Stock market operators are increasingly exploiting the curb limits in the futures and options (F&O) segment to manipulate share prices. The penalty imposed by stock exchanges for trading in banned stocks is quite low, say market players. This has led to an increase in such unfair practices.
If any entity is found to be building further positions in stocks that are in the banned list, stock exchanges impose a penalty of Rs 1 lakh.
This is viewed by many as a “convenience fee” rather than a deterrent.
Stock exchanges place a counter under F&O curbs when open interest (OI) positions in the stock cross 95 per cent of the market-wide position limit. Once the curb is in place, participants are allowed to trade only to unwind positions and new positions can be created only after the OI falls below the 95 per cent mark.
While Ackruti City and Ispat Industries were the most glaring examples, where the share price was rigged after getting the stock under (F&O) curbs, the repeated entry of a few counters such as Kingfisher Airlines (KFA), Deccan Chronicle Holdings (DCH), Videocon Industries, Orchid Chemicals and Suzloan among others are worrisome.
“The sheer negligence of exchanges is the reason behind operators’ impunity. The selection criteria for F&O stocks should be reviewed. Also, the penalty for trading in F&O curbs is looked upon as a convenience than a deterrent,” said a Mumbai-based stock broker. “You just have to pay Rs 1 lakh to build positions in a stock that is in the banned list. Moreover, the penalty is not compounding in nature. So, irrespective of the profits, you just have to pay Rs 1 lakh,” he added.
Consider this. Of the 121 trading days so far this year, KFA was under F&O curbs for 57 trading days, which means no new traders could enter the counter to either buy or sell shares. While the security is also traded in the cash segment, often its derivative determines its price as futuristic bets are placed. DCH was under ban for 38 trading days and Videocon had curbs for 35 trading days. All these shares did not fall sharply and moved in a narrow range this year, even while the indices which they belonged to witnessed some sharp moves.
In the case of DCH, only around 34 million shares are available in the market after excluding shares held by promoters and institutions, who together hold nearly 86 per cent stake. In KFA, only a float of 110 million shares is available in market. According to stock brokers, even a large percentage of this float could have been cornered by investors and what is left could be a small trading stock.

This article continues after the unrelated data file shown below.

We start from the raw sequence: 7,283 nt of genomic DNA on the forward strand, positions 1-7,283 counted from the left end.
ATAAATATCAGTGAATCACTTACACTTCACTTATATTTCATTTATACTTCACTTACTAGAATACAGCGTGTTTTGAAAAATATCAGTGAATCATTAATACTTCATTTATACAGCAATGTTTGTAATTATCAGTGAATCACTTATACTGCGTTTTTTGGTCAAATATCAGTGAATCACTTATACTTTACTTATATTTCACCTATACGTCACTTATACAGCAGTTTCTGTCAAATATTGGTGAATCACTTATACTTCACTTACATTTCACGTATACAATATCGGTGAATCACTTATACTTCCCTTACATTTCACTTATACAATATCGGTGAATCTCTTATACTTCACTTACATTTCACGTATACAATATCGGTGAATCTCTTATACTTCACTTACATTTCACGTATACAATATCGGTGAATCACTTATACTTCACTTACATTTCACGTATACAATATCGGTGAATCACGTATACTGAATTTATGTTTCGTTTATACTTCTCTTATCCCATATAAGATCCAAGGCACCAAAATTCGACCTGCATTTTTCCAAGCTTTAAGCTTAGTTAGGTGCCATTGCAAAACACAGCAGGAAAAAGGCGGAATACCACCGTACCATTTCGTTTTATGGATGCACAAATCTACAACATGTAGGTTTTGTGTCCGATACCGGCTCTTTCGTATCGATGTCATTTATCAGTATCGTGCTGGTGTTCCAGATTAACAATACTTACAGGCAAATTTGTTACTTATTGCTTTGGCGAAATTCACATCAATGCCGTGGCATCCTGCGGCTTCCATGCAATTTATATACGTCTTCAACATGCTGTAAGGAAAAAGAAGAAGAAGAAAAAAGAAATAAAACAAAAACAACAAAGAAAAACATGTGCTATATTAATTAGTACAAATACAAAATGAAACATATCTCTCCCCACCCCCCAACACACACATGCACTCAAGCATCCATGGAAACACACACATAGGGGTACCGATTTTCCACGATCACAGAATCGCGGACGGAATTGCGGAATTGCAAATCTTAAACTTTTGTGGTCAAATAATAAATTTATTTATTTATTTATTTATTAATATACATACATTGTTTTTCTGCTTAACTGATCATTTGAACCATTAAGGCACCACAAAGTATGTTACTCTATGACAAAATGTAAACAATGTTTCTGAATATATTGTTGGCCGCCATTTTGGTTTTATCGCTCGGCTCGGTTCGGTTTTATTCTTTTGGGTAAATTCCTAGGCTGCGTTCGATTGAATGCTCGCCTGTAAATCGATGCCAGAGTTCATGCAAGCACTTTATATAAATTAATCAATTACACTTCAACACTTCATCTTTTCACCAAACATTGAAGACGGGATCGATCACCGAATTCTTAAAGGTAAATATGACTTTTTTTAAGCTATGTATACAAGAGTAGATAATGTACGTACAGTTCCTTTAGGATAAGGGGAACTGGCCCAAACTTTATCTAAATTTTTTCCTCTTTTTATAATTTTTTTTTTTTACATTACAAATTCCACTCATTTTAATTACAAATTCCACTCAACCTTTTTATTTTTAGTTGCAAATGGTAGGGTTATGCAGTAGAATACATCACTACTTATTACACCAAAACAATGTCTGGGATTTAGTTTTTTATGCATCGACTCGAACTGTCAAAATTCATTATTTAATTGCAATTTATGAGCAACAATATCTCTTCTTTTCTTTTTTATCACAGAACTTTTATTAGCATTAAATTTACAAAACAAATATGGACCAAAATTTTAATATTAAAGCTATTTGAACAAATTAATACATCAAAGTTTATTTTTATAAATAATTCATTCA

It is easy to rig shares with such low floating stock as trades in the F&O segment can be done by paying only 20-30 per cent margin money. Once the stock is in F&O curbs, the operator starts creating demand for shares in the cash segment as there is no fear of any short seller in F&O after he had managed to get the counter under curbs.
Operators had used a similar technique to manipulate the share price of Ispat Industries in December 2010. The share price of Ispat rose sharply from Rs 16 to around Rs 24 while it was under F&O curbs, much ahead of any news that JSW Steel was buying the company. Ispat was put under F&O curbs at least 10 times in the few weeks ahead of the deal and the price kept rising, as huge long positions were created by operators, who may have known of the bids for the company. Considering the low share price and floating stock of Ispat, only Rs 40-50 crore were required for rigging its price.
In the case of Ackruti City, the share price doubled in five trading sessions in March 2009. It touched a lifetime high of Rs 2,145 on the Bombay Stock Exchange. Then, 90 per cent of the stock was held by company promoters and another 5.61 per cent by three institutions — DLF Retail Developers, Pacific Corporate Services and Citigroup Global Markets Mauritius — leaving a very small amount of floating stock in the market. The counter was under F&O curbs for 29 out of the 40 trading sessions from January to March 2009.
With contributions from Ashish Rukhaiyar & Sameer Mulgaonkar